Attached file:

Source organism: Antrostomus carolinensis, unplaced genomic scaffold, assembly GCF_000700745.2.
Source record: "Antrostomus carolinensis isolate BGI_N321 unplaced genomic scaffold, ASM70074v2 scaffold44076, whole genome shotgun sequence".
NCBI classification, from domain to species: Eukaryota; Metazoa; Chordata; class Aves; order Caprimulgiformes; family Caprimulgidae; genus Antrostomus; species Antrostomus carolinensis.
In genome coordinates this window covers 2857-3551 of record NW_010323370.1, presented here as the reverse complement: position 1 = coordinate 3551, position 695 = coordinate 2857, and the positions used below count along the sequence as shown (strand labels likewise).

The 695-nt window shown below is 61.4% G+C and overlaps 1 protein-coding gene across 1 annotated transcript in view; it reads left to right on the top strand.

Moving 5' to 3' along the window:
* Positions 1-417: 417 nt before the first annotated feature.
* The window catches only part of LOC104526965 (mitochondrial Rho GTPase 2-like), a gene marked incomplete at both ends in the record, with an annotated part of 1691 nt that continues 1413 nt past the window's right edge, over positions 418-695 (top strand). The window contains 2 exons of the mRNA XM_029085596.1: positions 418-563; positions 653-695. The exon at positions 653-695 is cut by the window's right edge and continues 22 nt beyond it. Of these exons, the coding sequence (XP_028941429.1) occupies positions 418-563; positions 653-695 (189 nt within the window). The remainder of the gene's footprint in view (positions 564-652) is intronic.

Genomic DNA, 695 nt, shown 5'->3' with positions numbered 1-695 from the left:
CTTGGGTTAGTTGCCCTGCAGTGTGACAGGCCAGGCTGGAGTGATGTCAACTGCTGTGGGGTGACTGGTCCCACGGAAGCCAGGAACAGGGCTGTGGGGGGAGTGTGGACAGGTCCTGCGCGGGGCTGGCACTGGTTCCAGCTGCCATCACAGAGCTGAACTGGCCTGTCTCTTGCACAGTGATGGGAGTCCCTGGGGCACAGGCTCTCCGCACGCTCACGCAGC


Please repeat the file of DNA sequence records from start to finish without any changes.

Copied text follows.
Source organism: Antrostomus carolinensis, unplaced genomic scaffold, assembly GCF_000700745.2.
Source record: "Antrostomus carolinensis isolate BGI_N321 unplaced genomic scaffold, ASM70074v2 scaffold44076, whole genome shotgun sequence".
NCBI classification, from domain to species: Eukaryota; Metazoa; Chordata; class Aves; order Caprimulgiformes; family Caprimulgidae; genus Antrostomus; species Antrostomus carolinensis.
In genome coordinates this window covers 2857-3551 of record NW_010323370.1, presented here as the reverse complement: position 1 = coordinate 3551, position 695 = coordinate 2857, and the positions used below count along the sequence as shown (strand labels likewise).

The 695-nt window shown below is 61.4% G+C and overlaps 1 protein-coding gene across 1 annotated transcript in view; it reads left to right on the top strand.

Moving 5' to 3' along the window:
* Positions 1-417: 417 nt before the first annotated feature.
* The window catches only part of LOC104526965 (mitochondrial Rho GTPase 2-like), a gene marked incomplete at both ends in the record, with an annotated part of 1691 nt that continues 1413 nt past the window's right edge, over positions 418-695 (top strand). The window contains 2 exons of the mRNA XM_029085596.1: positions 418-563; positions 653-695. The exon at positions 653-695 is cut by the window's right edge and continues 22 nt beyond it. Of these exons, the coding sequence (XP_028941429.1) occupies positions 418-563; positions 653-695 (189 nt within the window). The remainder of the gene's footprint in view (positions 564-652) is intronic.

Genomic DNA, 695 nt, shown 5'->3' with positions numbered 1-695 from the left:
CTTGGGTTAGTTGCCCTGCAGTGTGACAGGCCAGGCTGGAGTGATGTCAACTGCTGTGGGGTGACTGGTCCCACGGAAGCCAGGAACAGGGCTGTGGGGGGAGTGTGGACAGGTCCTGCGCGGGGCTGGCACTGGTTCCAGCTGCCATCACAGAGCTGAACTGGCCTGTCTCTTGCACAGTGATGGGAGTCCCTGGGGCACAGGCTCTCCGCACGCTCACGCAGC